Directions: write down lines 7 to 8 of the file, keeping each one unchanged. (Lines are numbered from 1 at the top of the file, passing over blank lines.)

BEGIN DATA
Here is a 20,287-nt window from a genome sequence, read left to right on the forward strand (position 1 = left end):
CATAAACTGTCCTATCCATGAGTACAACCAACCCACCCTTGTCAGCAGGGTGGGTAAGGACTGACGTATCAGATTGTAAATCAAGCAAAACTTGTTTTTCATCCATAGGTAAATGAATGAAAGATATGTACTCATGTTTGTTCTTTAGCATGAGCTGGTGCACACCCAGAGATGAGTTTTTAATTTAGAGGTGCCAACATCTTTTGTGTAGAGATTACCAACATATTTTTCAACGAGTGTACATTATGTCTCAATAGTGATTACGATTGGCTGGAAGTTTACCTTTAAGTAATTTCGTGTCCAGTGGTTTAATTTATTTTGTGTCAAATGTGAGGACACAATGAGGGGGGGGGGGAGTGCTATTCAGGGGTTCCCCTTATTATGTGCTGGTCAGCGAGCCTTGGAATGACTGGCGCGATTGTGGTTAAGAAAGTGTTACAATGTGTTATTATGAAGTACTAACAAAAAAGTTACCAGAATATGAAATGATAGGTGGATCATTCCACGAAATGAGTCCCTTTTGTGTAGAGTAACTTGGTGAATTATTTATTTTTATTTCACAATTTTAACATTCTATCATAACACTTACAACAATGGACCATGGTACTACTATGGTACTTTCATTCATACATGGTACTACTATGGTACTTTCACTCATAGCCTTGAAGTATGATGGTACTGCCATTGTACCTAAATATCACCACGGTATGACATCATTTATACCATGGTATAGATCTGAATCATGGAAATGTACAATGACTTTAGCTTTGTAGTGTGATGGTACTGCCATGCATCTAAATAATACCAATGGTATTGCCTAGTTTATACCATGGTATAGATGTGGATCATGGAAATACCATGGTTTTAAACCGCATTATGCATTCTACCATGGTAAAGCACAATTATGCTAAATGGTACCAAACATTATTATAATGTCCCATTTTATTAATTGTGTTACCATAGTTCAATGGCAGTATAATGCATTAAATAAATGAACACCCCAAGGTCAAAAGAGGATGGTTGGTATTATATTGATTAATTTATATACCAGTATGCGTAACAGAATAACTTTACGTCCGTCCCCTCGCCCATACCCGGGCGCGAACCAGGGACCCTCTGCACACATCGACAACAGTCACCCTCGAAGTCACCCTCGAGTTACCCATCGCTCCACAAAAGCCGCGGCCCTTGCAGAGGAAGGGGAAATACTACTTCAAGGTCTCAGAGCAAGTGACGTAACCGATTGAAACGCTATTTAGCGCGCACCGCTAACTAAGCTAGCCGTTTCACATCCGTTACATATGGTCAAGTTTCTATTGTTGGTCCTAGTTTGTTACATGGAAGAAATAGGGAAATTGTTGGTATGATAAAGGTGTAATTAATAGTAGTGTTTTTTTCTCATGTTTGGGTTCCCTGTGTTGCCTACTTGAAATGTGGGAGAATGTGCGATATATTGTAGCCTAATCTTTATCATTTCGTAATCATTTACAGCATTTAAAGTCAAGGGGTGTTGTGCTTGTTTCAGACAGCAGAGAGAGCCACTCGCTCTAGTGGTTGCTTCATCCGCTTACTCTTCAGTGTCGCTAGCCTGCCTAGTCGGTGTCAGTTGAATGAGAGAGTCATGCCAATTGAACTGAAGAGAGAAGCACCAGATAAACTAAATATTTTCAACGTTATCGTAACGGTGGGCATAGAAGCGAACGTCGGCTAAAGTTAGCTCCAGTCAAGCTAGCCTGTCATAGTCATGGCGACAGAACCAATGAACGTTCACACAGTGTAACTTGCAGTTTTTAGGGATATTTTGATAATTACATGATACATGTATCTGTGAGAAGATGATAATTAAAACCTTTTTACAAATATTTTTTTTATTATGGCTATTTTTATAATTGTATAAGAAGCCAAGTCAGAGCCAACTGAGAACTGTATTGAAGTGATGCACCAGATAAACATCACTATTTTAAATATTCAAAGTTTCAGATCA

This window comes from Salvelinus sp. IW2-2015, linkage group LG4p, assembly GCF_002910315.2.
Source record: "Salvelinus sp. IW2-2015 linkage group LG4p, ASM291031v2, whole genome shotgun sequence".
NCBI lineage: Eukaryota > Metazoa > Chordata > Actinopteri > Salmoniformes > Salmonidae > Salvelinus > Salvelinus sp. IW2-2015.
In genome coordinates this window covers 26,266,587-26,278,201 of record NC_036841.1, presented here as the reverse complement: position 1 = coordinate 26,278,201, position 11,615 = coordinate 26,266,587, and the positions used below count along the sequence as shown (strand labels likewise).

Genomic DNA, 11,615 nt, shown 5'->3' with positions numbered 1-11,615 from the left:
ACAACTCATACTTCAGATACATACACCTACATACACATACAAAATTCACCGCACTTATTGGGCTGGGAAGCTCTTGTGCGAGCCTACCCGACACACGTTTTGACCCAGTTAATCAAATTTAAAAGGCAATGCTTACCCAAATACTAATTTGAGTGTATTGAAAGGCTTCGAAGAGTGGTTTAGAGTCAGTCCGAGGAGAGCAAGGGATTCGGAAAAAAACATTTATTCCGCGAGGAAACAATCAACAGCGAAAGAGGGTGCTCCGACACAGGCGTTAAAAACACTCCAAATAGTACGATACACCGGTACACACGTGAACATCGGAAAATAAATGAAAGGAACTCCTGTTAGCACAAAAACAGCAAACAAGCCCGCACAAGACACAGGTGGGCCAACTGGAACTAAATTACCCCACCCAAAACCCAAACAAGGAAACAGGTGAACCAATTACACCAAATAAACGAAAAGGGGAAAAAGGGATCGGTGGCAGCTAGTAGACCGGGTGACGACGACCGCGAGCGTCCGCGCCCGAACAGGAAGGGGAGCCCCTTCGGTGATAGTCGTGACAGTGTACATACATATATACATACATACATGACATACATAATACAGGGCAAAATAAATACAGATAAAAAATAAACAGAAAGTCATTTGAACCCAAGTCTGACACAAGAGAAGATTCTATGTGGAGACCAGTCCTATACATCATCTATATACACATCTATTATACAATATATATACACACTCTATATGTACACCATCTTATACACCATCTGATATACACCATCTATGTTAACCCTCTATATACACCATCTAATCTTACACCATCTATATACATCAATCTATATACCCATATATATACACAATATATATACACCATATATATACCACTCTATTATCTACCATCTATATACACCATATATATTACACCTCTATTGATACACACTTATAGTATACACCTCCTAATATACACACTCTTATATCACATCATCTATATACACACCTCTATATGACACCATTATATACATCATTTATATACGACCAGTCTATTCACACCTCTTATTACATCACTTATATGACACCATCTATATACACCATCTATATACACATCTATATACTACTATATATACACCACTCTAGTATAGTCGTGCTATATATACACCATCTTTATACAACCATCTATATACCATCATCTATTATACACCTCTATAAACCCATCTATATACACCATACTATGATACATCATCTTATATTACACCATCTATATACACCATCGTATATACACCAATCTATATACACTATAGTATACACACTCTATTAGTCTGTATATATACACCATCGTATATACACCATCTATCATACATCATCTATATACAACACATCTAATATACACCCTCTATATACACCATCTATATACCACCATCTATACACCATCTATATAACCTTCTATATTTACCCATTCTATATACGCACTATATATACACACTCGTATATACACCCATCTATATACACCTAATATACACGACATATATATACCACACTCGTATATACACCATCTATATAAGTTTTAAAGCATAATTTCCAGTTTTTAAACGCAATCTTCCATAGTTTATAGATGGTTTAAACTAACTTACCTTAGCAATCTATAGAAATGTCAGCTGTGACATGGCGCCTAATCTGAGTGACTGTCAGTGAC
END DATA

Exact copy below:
Genomic DNA, 11,615 nt, shown 5'->3' with positions numbered 1-11,615 from the left:
ACAACTCATACTTCAGATACATACACCTACATACACATACAAAATTCACCGCACTTATTGGGCTGGGAAGCTCTTGTGCGAGCCTACCCGACACACGTTTTGACCCAGTTAATCAAATTTAAAAGGCAATGCTTACCCAAATACTAATTTGAGTGTATTGAAAGGCTTCGAAGAGTGGTTTAGAGTCAGTCCGAGGAGAGCAAGGGATTCGGAAAAAAACATTTATTCCGCGAGGAAACAATCAACAGCGAAAGAGGGTGCTCCGACACAGGCGTTAAAAACACTCCAAATAGTACGATACACCGGTACACACGTGAACATCGGAAAATAAATGAAAGGAACTCCTGTTAGCACAAAAACAGCAAACAAGCCCGCACAAGACACAGGTGGGCCAACTGGAACTAAATTACCCCACCCAAAACCCAAACAAGGAAACAGGTGAACCAATTACACCAAATAAACGAAAAGGGGAAAAAGGGATCGGTGGCAGCTAGTAGACCGGGTGACGACGACCGCGAGCGTCCGCGCCCGAACAGGAAGGGGAGCCCCTTCGGTGATAGTCGTGACAGTGTACATACATATATACATACATACATGACATACATAATACAGGGCAAAATAAATACAGATAAAAAATAAACAGAAAGTCATTTGAACCCAAGTCTGACACAAGAGAAGATTCTATGTGGAGACCAGTCCTATACATCATCTATATACACATCTATTATACAATATATATACACACTCTATATGTACACCATCTTATACACCATCTGATATACACCATCTATGTTAACCCTCTATATACACCATCTAATCTTACACCATCTATATACATCAATCTATATACCCATATATATACACAATATATATACACCATATATATACCACTCTATTATCTACCATCTATATACACCATATATATTACACCTCTATTGATACACACTTATAGTATACACCTCCTAATATACACACTCTTATATCACATCATCTATATACACACCTCTATATGACACCATTATATACATCATTTATATACGACCAGTCTATTCACACCTCTTATTACATCACTTATATGACACCATCTATATACACCATCTATATACACATCTATATACTACTATATATACACCACTCTAGTATAGTCGTGCTATATATACACCATCTTTATACAACCATCTATATACCATCATCTATTATACACCTCTATAAACCCATCTATATACACCATACTATGATACATCATCTTATATTACACCATCTATATACACCATCGTATATACACCAATCTATATACACTATAGTATACACACTCTATTAGTCTGTATATATACACCATCGTATATACACCATCTATCATACATCATCTATATACAACACATCTAATATACACCCTCTATATACACCATCTATATACCACCATCTATACACCATCTATATAACCTTCTATATTTACCCATTCTATATACGCACTATATATACACACTCGTATATACACCCATCTATATACACCTAATATACACGACATATATATACCACACTCGTATATACACCATCTATATAAGTTTTAAAGCATAATTTCCAGTTTTTAAACGCAATCTTCCATAGTTTATAGATGGTTTAAACTAACTTACCTTAGCAATCTATAGAAATGTCAGCTGTGACATGGCGCCTAATCTGAGTGACTGTCAGTGAC